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Stop Being Disappointed -- How to Ask for What You Want in a Relationship

Pining for the days of wine and flowers or at least some help around the house? There are ways to get what you want without picking a fight

getting what you wantGeorge Marks/Retrofile/getty images
Story Highlights
The best way to get what you want is to ask
Sandwich your requests between messages of love and appreciation
Acknowledge his efforts
Show (don’t tell) him how you feel

By all accounts, Aimee White’s husband is a great catch. He’s a good provider, a faithful husband and a fun dad -- but Mr. Romantic, he's not. “I have hinted that I would love to have flowers delivered to my office on my birthday, yet he never does it,” says White, of San Francisco. After nine years of marriage, White has learned to bury her disappointment. But really, she should just speak up.

Remaining silent can be corrosive to a relationship, warns James V. Cordova, Ph.D., author of The Marriage Checkup and chair of the psychology department at Clark University in Worcester, Mass. “One of the challenges of being in a long-term intimate relationship is making sure that each of you continues to feel valued and loved,” he says. The problem is that women often long for romance while men are more practical.  So if you want to avoid disappointment, you need to learn to communicate clearly – or ask for what you want.

On special occasions

Tell him what he does that you appreciate or love -- like the fact that his pet name for you is “beautiful.” Next, let him know what you want in a way that doesn’t criticize or fault him. Try something like this: “I really love getting flowers from you. It always brightens my day. It would make me happy if you sent flowers on my birthday.” End the conversation with something positive like a happy memory you both shared. “Your guy is less likely to get defensive if you sandwich your suggestion between messages of love and appreciation,” says Cordova.

In the bedroom

Talk to your partner if you have ideas for spicing things up -- just not when you’re about to do the deed. “The bedroom should be a place of positive energy and emotion,” says Cordova. Unless you’re talking about your derrière (or his), keep the word “but” out of the conversation (it can sound negative) and work in “and” instead. For starters, you might say: “I love it when you kiss my neck and what would be even more amazing for me would be if you also did…”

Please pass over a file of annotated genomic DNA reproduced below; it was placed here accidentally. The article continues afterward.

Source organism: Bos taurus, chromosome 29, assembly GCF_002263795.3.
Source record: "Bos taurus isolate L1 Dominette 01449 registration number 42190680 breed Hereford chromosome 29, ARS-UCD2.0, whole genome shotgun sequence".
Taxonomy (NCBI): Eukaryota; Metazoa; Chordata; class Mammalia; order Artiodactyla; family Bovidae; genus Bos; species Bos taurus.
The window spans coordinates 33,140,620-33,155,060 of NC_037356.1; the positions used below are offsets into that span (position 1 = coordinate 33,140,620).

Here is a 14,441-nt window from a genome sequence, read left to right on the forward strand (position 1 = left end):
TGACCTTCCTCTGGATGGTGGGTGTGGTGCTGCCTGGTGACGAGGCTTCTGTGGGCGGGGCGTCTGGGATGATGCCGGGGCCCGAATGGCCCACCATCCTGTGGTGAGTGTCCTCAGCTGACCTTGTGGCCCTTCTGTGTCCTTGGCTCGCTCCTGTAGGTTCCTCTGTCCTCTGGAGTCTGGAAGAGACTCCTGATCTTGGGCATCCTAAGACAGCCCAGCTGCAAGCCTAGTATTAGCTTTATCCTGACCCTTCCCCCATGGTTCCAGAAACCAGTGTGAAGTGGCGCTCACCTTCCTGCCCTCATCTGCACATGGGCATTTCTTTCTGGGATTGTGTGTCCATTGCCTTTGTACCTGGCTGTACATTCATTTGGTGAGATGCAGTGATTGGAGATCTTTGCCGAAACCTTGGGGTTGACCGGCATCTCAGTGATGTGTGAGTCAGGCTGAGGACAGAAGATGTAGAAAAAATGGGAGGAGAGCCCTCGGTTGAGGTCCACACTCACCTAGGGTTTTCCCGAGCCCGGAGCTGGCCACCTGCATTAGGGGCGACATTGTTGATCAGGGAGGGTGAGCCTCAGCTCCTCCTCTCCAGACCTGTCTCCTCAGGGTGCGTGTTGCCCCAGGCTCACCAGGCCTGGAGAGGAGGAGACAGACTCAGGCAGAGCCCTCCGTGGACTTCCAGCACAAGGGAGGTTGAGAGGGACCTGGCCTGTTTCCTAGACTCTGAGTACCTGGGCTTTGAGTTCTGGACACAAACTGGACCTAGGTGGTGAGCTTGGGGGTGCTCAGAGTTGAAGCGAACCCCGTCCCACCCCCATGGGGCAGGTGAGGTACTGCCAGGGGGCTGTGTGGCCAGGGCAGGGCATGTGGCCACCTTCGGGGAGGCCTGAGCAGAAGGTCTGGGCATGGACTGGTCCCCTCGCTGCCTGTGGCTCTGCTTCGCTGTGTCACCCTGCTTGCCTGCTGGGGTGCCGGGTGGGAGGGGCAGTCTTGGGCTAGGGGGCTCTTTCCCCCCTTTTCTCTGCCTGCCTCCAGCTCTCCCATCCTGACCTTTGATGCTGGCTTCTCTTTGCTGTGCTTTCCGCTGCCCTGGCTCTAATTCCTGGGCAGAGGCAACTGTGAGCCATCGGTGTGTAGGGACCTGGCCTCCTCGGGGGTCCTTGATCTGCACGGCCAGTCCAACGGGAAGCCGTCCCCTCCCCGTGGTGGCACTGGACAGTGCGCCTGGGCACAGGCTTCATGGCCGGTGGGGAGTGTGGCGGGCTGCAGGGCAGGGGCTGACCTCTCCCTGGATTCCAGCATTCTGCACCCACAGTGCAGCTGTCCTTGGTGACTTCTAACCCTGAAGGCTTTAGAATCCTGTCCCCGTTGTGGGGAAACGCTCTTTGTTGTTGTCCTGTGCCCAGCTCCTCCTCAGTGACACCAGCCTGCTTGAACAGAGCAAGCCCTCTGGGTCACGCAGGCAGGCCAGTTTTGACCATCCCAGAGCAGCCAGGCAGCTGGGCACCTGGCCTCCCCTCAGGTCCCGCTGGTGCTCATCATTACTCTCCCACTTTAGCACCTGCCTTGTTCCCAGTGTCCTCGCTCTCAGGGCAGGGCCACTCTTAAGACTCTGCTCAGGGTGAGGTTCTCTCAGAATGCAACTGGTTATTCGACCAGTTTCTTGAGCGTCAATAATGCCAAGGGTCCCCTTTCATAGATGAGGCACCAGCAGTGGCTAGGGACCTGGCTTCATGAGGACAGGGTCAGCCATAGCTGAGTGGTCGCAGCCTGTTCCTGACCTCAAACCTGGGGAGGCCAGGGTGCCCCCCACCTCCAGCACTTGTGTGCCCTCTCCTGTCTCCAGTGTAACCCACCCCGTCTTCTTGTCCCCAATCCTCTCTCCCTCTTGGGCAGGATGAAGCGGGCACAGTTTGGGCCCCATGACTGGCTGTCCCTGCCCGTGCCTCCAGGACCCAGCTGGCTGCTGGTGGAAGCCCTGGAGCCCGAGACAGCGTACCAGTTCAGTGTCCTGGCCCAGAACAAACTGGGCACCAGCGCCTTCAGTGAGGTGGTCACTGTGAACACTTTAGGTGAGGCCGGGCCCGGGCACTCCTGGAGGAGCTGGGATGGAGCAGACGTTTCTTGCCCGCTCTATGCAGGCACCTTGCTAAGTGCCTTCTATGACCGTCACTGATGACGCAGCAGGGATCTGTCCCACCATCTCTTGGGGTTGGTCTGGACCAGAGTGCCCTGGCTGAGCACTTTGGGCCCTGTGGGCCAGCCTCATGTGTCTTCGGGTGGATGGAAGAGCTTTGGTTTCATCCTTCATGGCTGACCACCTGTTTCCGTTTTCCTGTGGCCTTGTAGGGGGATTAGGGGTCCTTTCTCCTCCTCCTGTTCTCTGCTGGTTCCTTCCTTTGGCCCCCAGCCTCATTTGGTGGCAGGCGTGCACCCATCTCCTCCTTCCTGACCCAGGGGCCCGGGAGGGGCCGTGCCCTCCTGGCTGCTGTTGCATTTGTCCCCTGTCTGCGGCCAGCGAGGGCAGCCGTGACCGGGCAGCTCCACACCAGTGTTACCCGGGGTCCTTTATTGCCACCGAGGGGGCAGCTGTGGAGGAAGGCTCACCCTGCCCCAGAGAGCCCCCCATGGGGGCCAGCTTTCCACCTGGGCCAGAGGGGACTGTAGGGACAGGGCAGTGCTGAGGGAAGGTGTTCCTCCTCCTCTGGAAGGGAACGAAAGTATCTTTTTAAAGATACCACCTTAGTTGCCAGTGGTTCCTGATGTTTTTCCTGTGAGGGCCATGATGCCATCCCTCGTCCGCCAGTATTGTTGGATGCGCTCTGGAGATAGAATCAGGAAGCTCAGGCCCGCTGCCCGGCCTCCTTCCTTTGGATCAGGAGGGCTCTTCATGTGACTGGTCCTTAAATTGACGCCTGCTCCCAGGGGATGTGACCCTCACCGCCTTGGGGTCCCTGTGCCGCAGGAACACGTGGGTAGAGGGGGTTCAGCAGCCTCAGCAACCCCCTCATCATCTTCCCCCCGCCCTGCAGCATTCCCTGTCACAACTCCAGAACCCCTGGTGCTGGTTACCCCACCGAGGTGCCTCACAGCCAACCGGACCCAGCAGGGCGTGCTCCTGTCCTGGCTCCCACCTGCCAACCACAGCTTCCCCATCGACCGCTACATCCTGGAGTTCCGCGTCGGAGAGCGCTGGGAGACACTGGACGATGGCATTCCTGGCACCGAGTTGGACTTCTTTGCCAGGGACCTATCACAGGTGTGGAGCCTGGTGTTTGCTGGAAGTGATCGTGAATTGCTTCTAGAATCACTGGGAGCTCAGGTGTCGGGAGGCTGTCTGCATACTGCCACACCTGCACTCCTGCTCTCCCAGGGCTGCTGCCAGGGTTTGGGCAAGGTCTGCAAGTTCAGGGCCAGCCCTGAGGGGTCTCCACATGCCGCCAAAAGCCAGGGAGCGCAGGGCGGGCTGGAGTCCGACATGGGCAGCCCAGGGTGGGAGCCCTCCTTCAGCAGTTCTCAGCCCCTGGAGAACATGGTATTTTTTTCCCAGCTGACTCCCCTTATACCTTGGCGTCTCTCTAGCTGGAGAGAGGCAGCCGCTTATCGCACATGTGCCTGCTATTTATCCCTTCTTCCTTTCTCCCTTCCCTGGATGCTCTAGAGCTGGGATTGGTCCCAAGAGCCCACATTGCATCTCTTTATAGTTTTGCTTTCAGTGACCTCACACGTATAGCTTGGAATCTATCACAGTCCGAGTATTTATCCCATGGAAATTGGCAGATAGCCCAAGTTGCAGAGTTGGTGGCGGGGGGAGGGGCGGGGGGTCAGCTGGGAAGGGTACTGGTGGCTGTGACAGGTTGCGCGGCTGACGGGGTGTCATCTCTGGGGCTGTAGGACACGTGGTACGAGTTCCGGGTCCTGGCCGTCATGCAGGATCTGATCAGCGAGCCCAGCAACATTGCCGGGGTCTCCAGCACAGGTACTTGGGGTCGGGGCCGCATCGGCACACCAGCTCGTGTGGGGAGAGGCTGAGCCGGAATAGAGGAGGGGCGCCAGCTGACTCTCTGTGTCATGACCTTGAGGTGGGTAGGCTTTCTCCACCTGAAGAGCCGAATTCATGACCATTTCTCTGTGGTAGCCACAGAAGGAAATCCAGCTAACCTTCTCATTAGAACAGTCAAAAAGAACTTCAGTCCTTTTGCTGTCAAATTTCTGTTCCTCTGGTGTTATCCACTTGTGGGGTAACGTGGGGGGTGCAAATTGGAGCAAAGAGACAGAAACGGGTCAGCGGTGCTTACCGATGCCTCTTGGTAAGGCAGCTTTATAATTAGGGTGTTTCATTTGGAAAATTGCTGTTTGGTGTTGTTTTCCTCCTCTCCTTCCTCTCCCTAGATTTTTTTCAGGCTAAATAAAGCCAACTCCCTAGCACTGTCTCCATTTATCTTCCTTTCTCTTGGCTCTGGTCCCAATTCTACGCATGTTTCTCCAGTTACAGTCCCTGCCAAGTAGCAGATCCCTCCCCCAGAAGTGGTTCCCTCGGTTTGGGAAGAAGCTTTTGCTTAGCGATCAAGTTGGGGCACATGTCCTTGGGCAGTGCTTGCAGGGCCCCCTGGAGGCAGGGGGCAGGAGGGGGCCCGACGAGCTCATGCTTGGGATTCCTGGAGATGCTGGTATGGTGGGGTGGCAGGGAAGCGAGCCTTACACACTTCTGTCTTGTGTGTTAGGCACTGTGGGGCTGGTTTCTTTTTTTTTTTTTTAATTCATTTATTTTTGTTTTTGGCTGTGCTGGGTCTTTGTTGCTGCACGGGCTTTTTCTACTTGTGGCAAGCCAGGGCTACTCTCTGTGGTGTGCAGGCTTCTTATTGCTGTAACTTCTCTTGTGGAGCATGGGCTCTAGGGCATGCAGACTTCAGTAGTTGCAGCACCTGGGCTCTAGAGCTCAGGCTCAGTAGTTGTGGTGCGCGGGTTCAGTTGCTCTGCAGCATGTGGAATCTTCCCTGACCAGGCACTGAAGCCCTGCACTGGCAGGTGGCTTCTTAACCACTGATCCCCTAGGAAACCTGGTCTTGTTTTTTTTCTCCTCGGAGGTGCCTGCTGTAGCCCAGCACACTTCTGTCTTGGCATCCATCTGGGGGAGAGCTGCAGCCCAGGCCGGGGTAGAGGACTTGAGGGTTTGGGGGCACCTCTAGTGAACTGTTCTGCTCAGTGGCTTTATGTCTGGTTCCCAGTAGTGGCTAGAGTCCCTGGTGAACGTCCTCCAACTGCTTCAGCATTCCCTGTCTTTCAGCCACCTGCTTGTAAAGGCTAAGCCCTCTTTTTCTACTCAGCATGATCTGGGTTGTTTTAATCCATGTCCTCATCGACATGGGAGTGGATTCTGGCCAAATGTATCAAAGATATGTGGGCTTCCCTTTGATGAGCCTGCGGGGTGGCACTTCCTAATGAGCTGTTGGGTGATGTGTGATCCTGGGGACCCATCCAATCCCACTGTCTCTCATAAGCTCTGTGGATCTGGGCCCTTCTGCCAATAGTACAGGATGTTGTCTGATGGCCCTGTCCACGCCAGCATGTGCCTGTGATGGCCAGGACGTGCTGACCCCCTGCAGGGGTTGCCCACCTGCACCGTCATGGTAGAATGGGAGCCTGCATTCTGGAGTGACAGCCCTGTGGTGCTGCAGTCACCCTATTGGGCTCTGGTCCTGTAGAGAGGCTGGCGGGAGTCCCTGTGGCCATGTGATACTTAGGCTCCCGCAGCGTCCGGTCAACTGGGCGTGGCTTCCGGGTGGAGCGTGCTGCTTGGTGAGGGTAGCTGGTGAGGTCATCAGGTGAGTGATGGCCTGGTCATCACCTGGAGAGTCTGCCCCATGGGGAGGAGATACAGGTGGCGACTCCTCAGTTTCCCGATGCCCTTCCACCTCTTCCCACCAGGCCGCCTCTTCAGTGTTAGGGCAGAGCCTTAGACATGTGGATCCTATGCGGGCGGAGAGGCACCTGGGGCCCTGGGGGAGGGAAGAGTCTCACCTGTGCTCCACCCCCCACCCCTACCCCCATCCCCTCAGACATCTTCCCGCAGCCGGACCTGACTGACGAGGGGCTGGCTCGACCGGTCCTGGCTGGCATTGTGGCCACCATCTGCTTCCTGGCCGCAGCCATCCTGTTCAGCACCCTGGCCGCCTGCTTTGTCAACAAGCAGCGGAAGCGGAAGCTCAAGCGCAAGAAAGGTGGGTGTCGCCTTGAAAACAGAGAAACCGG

Around the house

No two people load the dishwasher the exact same way and yet the world keeps turning. If your guy seems clueless about housework or how to care for the kids, show (don’t tell) him what you need done. Yes, he still may do things differently, but if the task gets done, let it go. Most importantly, let him know that you appreciate his efforts. He might eventually clue in to the fact that you also deserve to be acknowledged for all that you do, too.

Remember, he can’t read your mind. “Men aren’t encouraged to express tender feelings,” notes Cordova. Even if your partner wooed you with romance when you first started dating, he may not realize that he needs to keep it up, even if it's in smaller ways. That’s why it’s so important to never stop telling him what you want and how you feel.

3 Other Viewpoints

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Read what other people have said about this topic – we’ve gathered the smartest perspectives from the web in one spot.

Remember and appreciate the times he makes an effort to better your relationship.

Sure, it probably feels like you’re carrying all the weight when it comes to working on the relationship, but it might just be your perspective. A recent survey found that even though 83 percent of women think they have the role of “fixer” in the relationship, 70 percent of men said the same. Pinpoint times you’ve seen him make an effort and recognize that you’re both trying to better the relationship. Appreciating what he already does will make it easier to ask for what he doesn’t. 

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When asking for what you want, keep it short and sweet.

Rambling off a laundry list of needs can only be misconstrued as nagging. So, when asking for what you want, limit your request to a succinct three sentences. By getting your point across in three sentences or less, you’ll keep your man’s attention and avoid coming off as aggressive. Example: “Honey, the house is a mess and I am exhausted. Could you help me clean this place up? I could really use your help.” Short, sweet, and to the point.

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Use I statements to tell him how you feel so he doesn’t feel attacked.

If someone doesn't know what you've been stewing over, how can he possibly do anything about it? Unless you say what's bothering you out loud, you aren't even giving your man a chance. Use "I" statements to tell him how you feel so he doesn't feel attacked. "I feel like we don't spend enough time together. I think a regular date night would be great."

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November 25, 2013

Good ways to communicate with your husband. Now we need to give the hubbys some advice on communicating with us.

November 24, 2013

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November 21, 2013

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November 13, 2013

Great advice!